Corporate Criminal Law and Regulation

Subject 730-474 (2008)

Note: This is an archived Handbook entry from 2008. Search for this in the current handbook Search for this in the current handbook

Credit Points: 12.500
Level: Undergraduate
Dates & Locations:

This subject is not offered in 2008.

Time Commitment: Contact Hours: Includes a minimum of three hours reading and note-taking in preparation for every 2-hour seminar, 50 hours minimum to research and write the essay and a 2-hour seminar per week
Total Time Commitment: Estimated total time commitment of 144 hours.
Prerequisites: Criminal Law and Procedure or equivalent.
Corequisites: None
Recommended Background Knowledge: None
Non Allowed Subjects: None
Core Participation Requirements:

For the purposes of considering request for Reasonable Adjustments under the Disability Standards for Education (Cwth 2005), and Student Support and Engagement Policy, academic requirements for this subject are articulated in the Subject Overview, Learning Outcomes, Assessment and Generic Skills sections of this entry.

It is University policy to take all reasonable steps to minimise the impact of disability upon academic study, and reasonable adjustments will be made to enhance a student's participation in the University's programs. Students who feel their disability may impact on meeting the requirements of this subject are encouraged to discuss this matter with a Faculty Student Adviser and Student Equity and Disability Support:


Dr D Blumenthal
Subject Overview:

This course will examine the operation of the criminal law within the corporate sphere. In Part 1 the broad social context of corporate and white collar crime will be considered. Part 2 will provide an overview of the theory and practice of corporate regulation in Australia, and will focus particularly on sentencing principles applicable to corporate and white collar criminals. Part 3 will examine in some detail the principles of corporate - as opposed to individual - criminal liablity. In Part 4 a range of substantive white collar and corporate criminal offences will be examined for the purposes of illustrating the principles and the conceptual and practical problems outlined in the first parts of the course. This will include an analysis of Australia's insider trading laws, the proposed offence of corporate homicide, the challenges of tobacco litigation, and the problems associated with enforcing environmental laws in the era of globalisation.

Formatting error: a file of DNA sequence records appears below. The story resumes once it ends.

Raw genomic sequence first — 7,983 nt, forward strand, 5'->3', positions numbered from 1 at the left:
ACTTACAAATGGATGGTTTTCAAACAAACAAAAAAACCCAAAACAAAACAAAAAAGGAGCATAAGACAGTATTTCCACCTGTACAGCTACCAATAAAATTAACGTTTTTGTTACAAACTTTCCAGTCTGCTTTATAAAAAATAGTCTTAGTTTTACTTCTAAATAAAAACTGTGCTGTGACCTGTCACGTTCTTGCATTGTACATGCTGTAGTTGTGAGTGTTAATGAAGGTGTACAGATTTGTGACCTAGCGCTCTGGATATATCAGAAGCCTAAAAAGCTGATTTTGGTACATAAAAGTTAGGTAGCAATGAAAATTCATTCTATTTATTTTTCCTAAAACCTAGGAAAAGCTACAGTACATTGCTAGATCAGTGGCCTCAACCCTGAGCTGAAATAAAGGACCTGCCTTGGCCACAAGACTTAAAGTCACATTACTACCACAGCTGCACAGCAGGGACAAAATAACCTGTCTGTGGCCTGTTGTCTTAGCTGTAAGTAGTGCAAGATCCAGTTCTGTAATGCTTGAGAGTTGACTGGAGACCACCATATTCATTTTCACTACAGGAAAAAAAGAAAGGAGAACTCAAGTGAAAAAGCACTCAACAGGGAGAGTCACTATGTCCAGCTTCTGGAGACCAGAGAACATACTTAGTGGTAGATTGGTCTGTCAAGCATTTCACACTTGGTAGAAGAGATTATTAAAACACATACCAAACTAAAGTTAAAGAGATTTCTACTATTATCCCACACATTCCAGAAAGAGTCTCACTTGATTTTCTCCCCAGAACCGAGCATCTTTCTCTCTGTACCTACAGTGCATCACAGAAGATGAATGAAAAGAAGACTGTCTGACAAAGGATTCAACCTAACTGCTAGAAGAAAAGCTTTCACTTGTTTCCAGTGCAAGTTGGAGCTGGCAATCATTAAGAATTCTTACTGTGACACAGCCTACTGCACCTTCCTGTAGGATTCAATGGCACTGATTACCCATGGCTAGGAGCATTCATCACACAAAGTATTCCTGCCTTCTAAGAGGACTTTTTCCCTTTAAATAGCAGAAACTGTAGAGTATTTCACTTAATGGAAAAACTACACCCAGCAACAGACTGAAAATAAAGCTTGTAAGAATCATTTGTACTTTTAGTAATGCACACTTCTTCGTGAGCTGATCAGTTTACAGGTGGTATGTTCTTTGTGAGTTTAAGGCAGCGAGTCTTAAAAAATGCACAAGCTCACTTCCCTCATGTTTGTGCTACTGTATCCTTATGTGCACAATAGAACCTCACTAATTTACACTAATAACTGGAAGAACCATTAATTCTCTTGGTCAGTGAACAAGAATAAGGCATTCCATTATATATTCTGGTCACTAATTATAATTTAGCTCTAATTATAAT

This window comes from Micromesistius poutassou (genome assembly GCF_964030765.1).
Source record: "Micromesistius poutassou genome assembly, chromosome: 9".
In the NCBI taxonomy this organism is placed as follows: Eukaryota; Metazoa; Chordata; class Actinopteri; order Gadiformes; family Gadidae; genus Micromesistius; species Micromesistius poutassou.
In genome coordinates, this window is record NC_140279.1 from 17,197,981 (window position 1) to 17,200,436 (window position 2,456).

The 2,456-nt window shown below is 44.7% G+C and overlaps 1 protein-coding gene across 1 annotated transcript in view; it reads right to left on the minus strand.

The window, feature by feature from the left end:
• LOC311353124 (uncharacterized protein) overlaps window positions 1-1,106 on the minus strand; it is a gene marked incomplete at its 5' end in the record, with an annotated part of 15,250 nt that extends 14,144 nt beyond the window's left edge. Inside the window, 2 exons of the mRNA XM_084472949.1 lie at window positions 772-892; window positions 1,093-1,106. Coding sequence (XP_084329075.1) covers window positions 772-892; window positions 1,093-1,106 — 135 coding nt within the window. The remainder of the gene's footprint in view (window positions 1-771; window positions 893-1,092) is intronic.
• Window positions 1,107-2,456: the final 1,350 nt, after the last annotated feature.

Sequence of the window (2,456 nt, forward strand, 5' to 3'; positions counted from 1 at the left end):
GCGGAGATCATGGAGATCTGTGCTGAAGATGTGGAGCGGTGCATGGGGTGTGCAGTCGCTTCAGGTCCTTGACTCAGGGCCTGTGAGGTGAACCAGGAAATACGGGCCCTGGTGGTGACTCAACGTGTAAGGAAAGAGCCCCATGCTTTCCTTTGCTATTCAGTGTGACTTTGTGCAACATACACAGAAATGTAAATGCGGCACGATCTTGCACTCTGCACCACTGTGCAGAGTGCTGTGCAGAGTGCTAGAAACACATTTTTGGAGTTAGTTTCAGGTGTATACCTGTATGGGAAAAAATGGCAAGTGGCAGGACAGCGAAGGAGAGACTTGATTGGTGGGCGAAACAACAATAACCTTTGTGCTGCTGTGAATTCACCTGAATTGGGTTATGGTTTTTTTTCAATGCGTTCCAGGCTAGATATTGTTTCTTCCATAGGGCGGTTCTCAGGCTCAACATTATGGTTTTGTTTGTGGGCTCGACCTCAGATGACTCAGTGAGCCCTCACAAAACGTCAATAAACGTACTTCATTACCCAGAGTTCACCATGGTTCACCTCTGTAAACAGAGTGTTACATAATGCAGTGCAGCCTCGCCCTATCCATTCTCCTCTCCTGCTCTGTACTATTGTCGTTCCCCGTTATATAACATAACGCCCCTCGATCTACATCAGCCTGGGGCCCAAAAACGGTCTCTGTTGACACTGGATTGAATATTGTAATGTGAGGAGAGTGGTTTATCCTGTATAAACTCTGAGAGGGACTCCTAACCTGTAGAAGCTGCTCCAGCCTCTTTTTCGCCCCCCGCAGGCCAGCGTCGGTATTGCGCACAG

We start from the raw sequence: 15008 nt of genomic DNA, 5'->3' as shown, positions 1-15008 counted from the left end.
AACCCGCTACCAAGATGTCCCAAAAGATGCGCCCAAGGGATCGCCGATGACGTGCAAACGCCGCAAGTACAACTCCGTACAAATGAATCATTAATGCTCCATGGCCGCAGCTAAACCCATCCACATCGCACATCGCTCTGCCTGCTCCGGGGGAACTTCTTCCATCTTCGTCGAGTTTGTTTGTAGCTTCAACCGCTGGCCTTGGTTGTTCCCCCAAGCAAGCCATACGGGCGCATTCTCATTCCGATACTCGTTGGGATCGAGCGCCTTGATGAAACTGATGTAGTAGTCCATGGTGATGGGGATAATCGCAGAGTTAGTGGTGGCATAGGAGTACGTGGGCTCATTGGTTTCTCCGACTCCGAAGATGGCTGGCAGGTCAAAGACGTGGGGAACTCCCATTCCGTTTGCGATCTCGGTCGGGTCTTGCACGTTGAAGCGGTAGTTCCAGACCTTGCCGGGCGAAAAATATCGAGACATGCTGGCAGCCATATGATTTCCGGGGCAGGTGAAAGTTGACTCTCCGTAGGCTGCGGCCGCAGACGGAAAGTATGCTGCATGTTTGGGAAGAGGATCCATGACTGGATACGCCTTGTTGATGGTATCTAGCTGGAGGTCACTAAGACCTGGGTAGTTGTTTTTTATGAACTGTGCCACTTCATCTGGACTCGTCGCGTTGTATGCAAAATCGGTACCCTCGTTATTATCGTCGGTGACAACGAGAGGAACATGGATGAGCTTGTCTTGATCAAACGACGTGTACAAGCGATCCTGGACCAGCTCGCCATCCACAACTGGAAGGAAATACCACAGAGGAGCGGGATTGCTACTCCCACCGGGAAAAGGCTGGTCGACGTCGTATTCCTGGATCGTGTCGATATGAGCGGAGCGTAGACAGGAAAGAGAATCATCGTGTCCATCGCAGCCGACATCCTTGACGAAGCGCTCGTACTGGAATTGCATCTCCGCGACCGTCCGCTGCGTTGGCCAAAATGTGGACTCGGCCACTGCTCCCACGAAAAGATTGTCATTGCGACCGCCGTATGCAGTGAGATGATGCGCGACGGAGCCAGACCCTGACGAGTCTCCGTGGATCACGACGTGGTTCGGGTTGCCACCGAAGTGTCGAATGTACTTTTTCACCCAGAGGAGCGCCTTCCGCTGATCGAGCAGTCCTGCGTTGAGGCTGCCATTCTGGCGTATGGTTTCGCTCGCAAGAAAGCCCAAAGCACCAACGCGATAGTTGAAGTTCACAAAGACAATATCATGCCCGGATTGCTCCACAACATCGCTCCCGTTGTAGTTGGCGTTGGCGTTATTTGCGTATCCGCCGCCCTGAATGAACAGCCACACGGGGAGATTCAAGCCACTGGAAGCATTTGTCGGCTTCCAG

Note: The essay in this subject will be regarded as a substantial piece of legal writing for honours purposes.

Assessment: Research essay of 5000 words, 100% (due final week of semester) or a final open-book examination of three hours.
Prescribed Texts: Printed materials will be issued by the Faculty of Law.
Breadth Options:

This subject is not available as a breadth subject.

Fees Information: Subject EFTSL, Level, Discipline & Census Date
Generic Skills:

On completion of the subject, students should have developed the following generic skills:

  • attitudes towards knowledge that include valuing truth, openness to new ideas and ethics associated with knowledge creation and usage
  • the capacity for close reading and analysis of a range of sources
  • the capacity for critical and independent thought and reflection
  • the capacity to solve problems, including through the collection and evaluation of information
  • the capacity to communicate, both orally and in writing
  • the capacity to plan and manage time
  • intercultural sensitivity and understanding

In addition, on completion of the subject, students should have developed the following skills specific to the discipline of law:

On completion of this subject, students should have further developed the following skills:

  • Case reading and analysis, including the ability to:
  • evaluate from a policy perspective a given decision or legal doctrine with reference to the general principles of criminal law studied throughout the course.
  • Statutory interpretation, including in particular:
  • The capacity to interpret and apply a novel statutory criminal offence to a given fact situation;
  • General legal analysis with an emphasis on policy outcomes;
  • Writing and research skills through completion of a substantial research essay.

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